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Sunday, 11 September 2011

Who is America’s new enemy?

America’s new enemy?


Chris Riddell 11 Sept 2011

 It used to be the Nazis, the Soviet Union and then Osama and al-Qaeda. Now that he is dead, who will become the new enemy America focuses its energies on?

 SO what now? With Osama bin Laden dead, will his successor, Ayman al-Zawahiri, continue a new wave of terrorism against the West?

Yet a report in British newspaper The Guardian in late July indicates that most Syrian activists reject the new al-Qaeda leader. Mohammad Al-Abdallah, the spokesman of local coordination committees in Syria, said: “Zawahiri is trying to convince the world that he has supporters in Syria, which will provoke international public opinion against us and give the regime the right to commit crimes against our people.”

For Tom Engelhardt, academic, author and editor of, al-Qaeda was a ragtag crew that engaged in some dramatic terror acts over the past 10 years but, in reality, it had limited operational capabilities, while the movements it spawned from Yemen to North Africa have proven “remarkably unimportant”. While Osama sat isolated in a Pakistan mansion, ironically, it was the Americans who did the work of creating war and chaos (and increasing people’s resentment of the United States) for Osama!

“Think of him as practising the Tao of Terrorism,” writes Engelhardt, comparing Osama to the way a tai chi master fights – not with his own minimal strength, but leveraging on his opponent’s strength, in this case, America’s massive fire power.

China rising: Will the United States next turn its attention to China?

And what can we hope for 10 years after 9/11?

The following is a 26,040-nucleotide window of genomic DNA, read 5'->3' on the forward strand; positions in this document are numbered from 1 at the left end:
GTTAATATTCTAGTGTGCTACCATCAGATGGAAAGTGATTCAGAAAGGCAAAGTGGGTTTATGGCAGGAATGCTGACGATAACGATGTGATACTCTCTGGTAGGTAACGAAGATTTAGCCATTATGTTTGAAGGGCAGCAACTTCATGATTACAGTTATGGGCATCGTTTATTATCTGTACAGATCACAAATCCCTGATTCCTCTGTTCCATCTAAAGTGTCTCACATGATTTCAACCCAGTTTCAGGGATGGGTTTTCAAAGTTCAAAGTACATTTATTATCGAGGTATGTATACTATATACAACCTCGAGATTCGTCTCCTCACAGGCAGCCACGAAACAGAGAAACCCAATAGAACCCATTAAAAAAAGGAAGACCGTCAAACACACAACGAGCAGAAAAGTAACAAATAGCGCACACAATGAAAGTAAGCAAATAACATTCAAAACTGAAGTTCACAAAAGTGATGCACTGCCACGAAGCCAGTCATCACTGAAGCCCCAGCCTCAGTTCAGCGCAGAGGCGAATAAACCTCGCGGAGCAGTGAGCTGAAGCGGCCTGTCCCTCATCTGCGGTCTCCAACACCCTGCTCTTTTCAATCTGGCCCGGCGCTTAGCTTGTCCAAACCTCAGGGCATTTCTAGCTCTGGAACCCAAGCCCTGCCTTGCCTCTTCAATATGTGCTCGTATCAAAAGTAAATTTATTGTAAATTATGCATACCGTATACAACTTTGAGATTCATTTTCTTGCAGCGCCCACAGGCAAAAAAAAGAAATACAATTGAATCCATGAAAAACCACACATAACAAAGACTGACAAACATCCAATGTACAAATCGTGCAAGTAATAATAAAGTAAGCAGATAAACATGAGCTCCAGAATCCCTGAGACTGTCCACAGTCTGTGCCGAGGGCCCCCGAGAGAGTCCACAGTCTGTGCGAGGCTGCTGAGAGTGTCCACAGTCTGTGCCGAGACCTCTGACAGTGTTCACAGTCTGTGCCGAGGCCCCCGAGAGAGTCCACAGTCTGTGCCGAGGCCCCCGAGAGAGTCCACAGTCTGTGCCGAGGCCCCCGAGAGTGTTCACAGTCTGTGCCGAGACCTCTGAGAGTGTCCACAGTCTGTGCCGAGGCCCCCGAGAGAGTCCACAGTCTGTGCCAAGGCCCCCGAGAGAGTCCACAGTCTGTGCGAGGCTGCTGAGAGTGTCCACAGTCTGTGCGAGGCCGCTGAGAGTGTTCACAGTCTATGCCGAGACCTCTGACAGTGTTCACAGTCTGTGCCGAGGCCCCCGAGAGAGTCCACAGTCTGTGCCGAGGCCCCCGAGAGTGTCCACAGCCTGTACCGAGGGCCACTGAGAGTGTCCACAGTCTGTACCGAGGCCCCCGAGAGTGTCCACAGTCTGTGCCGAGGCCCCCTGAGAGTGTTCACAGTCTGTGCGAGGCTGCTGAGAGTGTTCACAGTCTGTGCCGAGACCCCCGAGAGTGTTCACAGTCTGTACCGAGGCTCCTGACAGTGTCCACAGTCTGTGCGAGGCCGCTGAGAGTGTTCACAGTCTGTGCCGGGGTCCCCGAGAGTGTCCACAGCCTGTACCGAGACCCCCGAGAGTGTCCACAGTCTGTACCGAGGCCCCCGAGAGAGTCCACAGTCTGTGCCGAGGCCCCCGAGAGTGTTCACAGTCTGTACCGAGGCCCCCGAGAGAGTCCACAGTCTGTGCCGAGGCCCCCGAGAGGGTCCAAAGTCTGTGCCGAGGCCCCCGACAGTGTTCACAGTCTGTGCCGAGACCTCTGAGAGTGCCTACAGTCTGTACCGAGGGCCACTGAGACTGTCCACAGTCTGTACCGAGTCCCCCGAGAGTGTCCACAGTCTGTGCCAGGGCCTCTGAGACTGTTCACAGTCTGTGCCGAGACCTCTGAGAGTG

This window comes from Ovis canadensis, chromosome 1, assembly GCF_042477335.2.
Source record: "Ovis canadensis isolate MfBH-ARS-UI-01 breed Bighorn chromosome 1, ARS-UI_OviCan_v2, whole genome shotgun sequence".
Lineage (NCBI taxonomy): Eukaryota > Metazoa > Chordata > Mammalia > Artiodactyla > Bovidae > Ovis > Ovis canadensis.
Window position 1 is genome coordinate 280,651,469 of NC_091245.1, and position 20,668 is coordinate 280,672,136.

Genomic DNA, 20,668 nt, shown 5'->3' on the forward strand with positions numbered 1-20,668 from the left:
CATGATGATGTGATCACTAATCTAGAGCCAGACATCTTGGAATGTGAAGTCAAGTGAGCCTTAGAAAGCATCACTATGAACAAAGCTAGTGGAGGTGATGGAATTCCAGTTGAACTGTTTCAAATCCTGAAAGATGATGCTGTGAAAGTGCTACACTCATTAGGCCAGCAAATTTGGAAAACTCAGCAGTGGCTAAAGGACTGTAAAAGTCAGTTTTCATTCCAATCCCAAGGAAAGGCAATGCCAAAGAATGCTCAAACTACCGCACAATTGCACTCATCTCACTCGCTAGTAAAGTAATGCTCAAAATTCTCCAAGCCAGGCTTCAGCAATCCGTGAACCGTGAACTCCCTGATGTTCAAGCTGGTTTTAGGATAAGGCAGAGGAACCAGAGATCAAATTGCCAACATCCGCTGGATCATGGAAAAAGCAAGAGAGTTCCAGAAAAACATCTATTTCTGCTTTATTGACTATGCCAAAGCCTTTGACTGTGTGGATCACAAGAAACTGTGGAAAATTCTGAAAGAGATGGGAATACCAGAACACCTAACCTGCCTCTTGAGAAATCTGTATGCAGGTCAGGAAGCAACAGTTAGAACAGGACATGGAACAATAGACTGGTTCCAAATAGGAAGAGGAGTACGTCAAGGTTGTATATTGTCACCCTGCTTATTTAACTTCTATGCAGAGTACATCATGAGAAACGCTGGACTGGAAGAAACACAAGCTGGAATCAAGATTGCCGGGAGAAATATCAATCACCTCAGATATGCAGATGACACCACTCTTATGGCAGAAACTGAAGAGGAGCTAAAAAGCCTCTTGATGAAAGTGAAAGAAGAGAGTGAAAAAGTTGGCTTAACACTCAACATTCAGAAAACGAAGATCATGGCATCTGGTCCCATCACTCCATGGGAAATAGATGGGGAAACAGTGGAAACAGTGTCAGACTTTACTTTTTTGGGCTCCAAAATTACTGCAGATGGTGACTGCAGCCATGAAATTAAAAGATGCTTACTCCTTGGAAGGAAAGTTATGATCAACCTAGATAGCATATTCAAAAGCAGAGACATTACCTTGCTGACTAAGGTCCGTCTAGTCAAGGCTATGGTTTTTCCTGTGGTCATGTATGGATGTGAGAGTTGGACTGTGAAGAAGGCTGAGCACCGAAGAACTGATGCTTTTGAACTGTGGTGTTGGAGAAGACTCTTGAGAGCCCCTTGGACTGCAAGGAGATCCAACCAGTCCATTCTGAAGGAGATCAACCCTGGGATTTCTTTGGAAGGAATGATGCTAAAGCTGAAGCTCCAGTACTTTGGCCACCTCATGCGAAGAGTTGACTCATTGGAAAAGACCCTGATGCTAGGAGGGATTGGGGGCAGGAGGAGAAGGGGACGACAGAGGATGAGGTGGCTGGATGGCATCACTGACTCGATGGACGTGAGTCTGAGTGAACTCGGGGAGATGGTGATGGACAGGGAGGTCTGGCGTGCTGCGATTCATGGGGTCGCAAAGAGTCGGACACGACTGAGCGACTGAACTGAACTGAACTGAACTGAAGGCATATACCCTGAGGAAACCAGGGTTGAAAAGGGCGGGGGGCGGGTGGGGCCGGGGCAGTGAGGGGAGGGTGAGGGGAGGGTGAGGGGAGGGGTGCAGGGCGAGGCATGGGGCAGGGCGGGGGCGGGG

Journalist Robert Fisk, writing in British newspaper The Independent, said, “Bin Laden told the world that he wanted to destroy the pro-Western regimes in the Arab world, the dictatorships of the Mubaraks and the Ben Alis. He wanted to create a new Islamic Caliphate. But these past few months, millions of Arab Muslims rose up and were prepared for their own martyrdom – not for Islam but for freedom and liberty and democracy. Bin Laden didn’t get rid of the tyrants. The people did. And they didn’t want a caliph.”

Jason Burke, author of The 9/11 Wars, notes that back in 2004, American intelligence agencies had foreseen “continued dominance” for many years to come. But in 2008, they judged that within a few decades the US would no longer be able to “call the shots”.

“If the years from 2004 to 2008 brought victory, then America and the West cannot afford many more victories like it,” he adds.

But in this second decade of the 21st century, will America learn the lessons of history?

Two years ago, when President Barack Obama intoned general platitudes about human rights for the Middle East in his landmark Cairo speech, his Secretary of State, Hillary Clinton, had this to say about the Egyptian dictator: “I consider President and Mrs Mubarak to be friends of my family.”

As the comedian and talk show host Jay Leno once joked, the invasion of Iraq was initially supposed to be called Operation Iraqi Liberation, until they realised that it spelt O.I.L. – and the name was then changed to Operation Iraqi Freedom.

Haroon Siddiqui, a columnist at the Toronto Star, believes that Obama has reverted to Washington’s old double standard of one law for allies, another for adversaries. And so dissidents in Iran and Syria will be cheered on and materially backed to overthrow their regimes but not the people rising up in Bahrain, Yemen, Algeria, Jordan, Oman, Morocco and Saudi Arabia.